Open fractures of the tibial diaphysis are known to have high rates of nonunion or delayed union, with widely varying nonunion rates reported to be between 15% and 60% even in lower Gustilo Anderson grade (types I, II, and IIIA) open fractures. Nonunions are costly as they require more healthcare services and result in increased patient pain and disability. A previous study has demonstrated that the use of bone morphogenic protein (BMP) at the time of definitive tibial shaft fracture fixation significantly reduced the risk of delayed union. However, BMP is costly and is rarely used for this purpose. Intramedullary bone graft (IMBG) collected by the reamer-irrigator-aspirator (RIA) technique has been shown to be effective for producing bone graft to stimulate healing and treat larger defects in long bones as well as in the treatment of nonunions. However, the RIA apparatus also introduces and extra expense to the operation and produces more bone graft than would be needed for packing of the open cortex in non-segmental fractures without bone loss. The investigator's study aims to determine if packing the exposed fracture cortex with a small volume of IMBG collected from the tip of a standard reamer during intramedullary nailing can effectively reduce rate of delayed union and nonunion in open tibia shaft fractures.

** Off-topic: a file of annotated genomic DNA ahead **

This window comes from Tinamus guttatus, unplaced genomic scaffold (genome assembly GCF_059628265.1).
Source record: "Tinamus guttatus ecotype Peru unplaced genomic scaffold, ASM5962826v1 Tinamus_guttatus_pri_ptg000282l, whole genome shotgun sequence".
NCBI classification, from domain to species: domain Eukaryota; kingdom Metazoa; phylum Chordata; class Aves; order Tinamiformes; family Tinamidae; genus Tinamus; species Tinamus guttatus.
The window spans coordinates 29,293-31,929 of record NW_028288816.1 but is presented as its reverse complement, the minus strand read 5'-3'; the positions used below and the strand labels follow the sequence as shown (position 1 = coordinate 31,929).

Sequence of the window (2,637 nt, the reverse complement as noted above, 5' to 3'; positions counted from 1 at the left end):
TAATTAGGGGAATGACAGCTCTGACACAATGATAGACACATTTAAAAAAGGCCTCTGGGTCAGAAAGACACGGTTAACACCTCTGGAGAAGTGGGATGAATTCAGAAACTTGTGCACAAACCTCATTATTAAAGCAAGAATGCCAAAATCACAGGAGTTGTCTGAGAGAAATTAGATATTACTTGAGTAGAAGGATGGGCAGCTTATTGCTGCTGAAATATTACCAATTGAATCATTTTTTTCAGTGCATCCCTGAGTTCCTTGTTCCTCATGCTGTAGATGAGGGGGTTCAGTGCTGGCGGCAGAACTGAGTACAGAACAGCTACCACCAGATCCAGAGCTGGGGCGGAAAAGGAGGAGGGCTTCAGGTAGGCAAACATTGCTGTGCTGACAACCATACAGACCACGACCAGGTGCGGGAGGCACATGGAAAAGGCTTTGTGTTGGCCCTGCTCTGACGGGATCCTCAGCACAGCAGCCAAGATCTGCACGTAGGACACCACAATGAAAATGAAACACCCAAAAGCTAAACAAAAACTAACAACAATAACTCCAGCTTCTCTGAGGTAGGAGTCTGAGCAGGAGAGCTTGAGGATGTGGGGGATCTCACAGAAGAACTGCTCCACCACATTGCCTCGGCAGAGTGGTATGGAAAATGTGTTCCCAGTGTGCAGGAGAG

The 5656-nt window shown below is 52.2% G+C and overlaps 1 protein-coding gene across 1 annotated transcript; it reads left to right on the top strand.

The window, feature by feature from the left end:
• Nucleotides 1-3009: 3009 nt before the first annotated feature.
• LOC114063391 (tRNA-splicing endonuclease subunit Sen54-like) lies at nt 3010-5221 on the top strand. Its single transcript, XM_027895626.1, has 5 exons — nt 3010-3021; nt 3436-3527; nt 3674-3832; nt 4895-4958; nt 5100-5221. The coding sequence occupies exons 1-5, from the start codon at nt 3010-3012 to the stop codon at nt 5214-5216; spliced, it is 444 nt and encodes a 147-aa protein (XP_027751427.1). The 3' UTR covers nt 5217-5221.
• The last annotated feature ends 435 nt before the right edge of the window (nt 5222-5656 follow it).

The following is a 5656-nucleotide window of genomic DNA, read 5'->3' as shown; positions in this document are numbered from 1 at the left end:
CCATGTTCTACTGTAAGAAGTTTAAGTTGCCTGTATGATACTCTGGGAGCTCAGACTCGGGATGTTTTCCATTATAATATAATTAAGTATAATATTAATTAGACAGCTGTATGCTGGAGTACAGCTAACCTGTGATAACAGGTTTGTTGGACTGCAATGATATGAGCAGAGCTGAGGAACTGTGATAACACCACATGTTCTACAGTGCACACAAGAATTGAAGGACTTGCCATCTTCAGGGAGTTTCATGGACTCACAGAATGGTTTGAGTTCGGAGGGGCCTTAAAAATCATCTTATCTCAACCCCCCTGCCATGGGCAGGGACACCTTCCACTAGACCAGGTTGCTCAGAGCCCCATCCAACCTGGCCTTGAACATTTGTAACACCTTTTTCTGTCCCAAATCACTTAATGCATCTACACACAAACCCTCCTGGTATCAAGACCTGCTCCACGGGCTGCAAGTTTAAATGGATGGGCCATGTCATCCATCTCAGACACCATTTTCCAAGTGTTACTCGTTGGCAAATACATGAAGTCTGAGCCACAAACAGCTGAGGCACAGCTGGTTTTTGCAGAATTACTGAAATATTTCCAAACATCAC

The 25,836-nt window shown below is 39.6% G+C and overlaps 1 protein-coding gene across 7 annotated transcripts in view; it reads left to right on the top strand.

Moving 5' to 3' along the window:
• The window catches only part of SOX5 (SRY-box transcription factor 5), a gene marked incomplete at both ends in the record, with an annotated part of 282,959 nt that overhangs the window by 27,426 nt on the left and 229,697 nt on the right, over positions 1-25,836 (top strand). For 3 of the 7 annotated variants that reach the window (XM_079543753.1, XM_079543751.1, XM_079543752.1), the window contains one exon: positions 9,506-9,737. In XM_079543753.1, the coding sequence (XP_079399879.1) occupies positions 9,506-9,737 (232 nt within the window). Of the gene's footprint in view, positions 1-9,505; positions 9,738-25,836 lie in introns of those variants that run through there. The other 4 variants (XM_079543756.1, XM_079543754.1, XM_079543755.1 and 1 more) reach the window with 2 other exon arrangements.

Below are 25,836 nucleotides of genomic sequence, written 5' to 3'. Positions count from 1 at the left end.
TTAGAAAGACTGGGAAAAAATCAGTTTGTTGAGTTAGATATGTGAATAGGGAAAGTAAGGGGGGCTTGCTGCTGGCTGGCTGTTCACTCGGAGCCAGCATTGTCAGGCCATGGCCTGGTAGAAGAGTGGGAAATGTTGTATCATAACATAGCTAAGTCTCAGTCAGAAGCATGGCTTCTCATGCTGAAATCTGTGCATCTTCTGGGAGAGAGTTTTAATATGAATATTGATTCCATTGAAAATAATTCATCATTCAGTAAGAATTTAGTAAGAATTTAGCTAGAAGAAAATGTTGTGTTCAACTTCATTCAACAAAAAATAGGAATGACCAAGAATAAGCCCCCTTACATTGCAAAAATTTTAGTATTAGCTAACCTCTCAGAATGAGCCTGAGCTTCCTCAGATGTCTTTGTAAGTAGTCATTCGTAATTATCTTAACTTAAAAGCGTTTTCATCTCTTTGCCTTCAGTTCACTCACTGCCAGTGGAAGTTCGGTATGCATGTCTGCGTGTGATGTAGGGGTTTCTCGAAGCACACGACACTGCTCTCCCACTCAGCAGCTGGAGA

This will be a prospective interventional study with two randomized, parallel groups. Patients with an open diaphyseal tibial fracture will be considered for study inclusion. Patients who consent to participate in the study will be randomized to one of two groups. The first will be the control group. This group will receive the standard of care for their injury, which consists of irrigation and debridement of the open fracture, reamed intramedullary nailing and primary wound closure. The second group, the intervention group, will also undergo irrigation and debridement of the open fracture with reamed intramedullary nailing, but will also receive a bone graft on the exposed cortex of the tibial fracture before primarily closing the wound. The bone graft will be made up of the product of the intramedullary reaming prior to the insertion of the intramedullary nail. This bone graft will be collected by wiping the reamings from the reamer tip into a sterile, pre-weighed container after each pass of the reamer through the medullary canal. Prior to introducing the graft into the exposed cortex, the graft will be weighed so that a record may be kept of the amount of graft collected and subsequently used in the procedure.